You have to admire Jerry Baldwin’s understanding of the American consumer. He correctly realized that Americans purchase most products not based on quality, but rather on perceived status and imagined quality, an impetus derived from following the herd.
Any consumer with even the most remotely discerning tastebuds would react rather harshly after tasting the burned, bitter coffee that they serve up at such impressively high prices at Starbucks, but therein lies the genius of Baldwin. If he had served up such crap at low prices, the consumer would have rejected it. However, since the price puts it in the premium, or “gourmet” category, the consumer made the assumption that Starbucks must be extremely high quality coffee and they should not trust their own tastebuds. Other people are lining up to pay $4+ for a cup of coffee, so it has to be good, right? Don’t trust those lying tastebuds!
Starbucks just might be the most successful marketing campaign ever directed at the trend suckers that comprise the higher end of the consumer market. Always looking at the latest trend with an eye for getting there first, Starbucks created a fantasy, wrapped in a groovy logo and charged top dollar for it. The lemmings climbed over each other to get their hands on it and the rest is history.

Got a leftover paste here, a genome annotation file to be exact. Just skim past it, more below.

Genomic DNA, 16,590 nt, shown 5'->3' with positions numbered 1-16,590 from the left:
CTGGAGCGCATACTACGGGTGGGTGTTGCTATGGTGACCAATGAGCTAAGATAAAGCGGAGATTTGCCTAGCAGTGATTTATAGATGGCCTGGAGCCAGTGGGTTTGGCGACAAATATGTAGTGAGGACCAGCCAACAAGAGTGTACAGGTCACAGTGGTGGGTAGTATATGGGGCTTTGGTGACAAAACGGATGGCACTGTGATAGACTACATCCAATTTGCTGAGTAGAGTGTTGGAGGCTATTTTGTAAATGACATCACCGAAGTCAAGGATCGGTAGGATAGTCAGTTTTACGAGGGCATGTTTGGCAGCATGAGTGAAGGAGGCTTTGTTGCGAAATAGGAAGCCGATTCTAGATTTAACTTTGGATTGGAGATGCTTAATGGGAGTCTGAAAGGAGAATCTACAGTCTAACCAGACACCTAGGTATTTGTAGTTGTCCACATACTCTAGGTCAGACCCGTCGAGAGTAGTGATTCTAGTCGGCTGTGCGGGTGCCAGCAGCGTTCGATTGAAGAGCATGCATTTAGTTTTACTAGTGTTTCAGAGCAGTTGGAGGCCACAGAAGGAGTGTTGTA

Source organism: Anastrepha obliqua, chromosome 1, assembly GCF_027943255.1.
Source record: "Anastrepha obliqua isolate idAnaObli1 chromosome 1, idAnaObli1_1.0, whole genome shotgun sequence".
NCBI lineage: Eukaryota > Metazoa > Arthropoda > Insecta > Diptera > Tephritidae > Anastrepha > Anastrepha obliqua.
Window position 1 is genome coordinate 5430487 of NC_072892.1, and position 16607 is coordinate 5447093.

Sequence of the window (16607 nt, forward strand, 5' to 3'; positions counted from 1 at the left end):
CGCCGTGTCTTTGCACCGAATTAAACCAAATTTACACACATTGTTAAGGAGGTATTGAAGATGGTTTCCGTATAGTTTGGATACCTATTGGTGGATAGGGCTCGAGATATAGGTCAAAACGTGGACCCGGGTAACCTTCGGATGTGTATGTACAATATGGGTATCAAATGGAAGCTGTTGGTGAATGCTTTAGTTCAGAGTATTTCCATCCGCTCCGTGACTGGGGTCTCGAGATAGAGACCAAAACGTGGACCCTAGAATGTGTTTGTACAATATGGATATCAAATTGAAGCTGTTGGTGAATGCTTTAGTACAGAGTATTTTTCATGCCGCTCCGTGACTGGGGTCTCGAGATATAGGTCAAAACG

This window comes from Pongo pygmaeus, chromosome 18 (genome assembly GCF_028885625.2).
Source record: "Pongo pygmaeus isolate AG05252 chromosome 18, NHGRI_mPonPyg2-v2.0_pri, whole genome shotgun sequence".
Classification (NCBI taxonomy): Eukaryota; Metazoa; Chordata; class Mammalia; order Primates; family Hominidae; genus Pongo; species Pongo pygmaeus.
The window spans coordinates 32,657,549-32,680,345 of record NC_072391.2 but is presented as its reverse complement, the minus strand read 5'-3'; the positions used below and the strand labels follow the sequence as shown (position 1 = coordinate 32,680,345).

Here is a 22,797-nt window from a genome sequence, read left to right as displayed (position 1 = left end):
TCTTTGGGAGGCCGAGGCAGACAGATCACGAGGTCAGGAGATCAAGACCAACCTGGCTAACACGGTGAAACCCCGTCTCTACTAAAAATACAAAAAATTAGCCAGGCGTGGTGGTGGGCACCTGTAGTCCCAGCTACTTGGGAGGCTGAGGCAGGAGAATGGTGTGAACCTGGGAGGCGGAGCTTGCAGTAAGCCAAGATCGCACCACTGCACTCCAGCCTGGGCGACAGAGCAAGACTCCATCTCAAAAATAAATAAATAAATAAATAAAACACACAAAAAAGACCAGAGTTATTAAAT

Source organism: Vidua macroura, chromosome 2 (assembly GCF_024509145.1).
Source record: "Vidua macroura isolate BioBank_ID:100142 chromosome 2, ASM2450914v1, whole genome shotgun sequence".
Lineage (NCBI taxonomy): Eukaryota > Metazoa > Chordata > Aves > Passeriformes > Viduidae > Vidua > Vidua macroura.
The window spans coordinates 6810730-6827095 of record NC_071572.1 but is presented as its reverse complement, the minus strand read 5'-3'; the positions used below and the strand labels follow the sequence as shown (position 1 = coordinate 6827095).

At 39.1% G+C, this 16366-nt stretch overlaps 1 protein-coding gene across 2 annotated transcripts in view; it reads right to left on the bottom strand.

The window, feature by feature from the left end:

This of course, flies in the face of the “rational consumer”, as that theory would predict the failure of Starbucks and their replacement with a new coffee business that produces a truly high quality, fine tasting product. When a taste test completed by Consumer Reports placed McDonald’s coffee higher than the best that Starbucks had to offer, the consumer should have gasped loudly, smashed his collectible cup, cut up his Starbucks Card and run to the nearest McDonald’s or at least a locally owned coffee shop. Not a chance. More than likely they never heard about the test, and if they had, they would reject it because it doesn’t support their trained opinion.
Another interesting part of a visit to Starbucks is that the baristas have the audacity to place a tip jar on the counter. Once they serve your coffee, the job is only half done as you have to take your coffee to the sidebar to add sugar and milk. Then you have to clean your table and put your refuse in the trash. It might be more appropriate to actually take a little out of the tip jar for your own compensation for doing part of their job.
It will be interesting to see if they can survive the current tailspin of the economy. I think in the long term, they will slowly disappear from the landscape due to declining disposable income, but it’s difficult to truly estimate the stupidity of their clientele.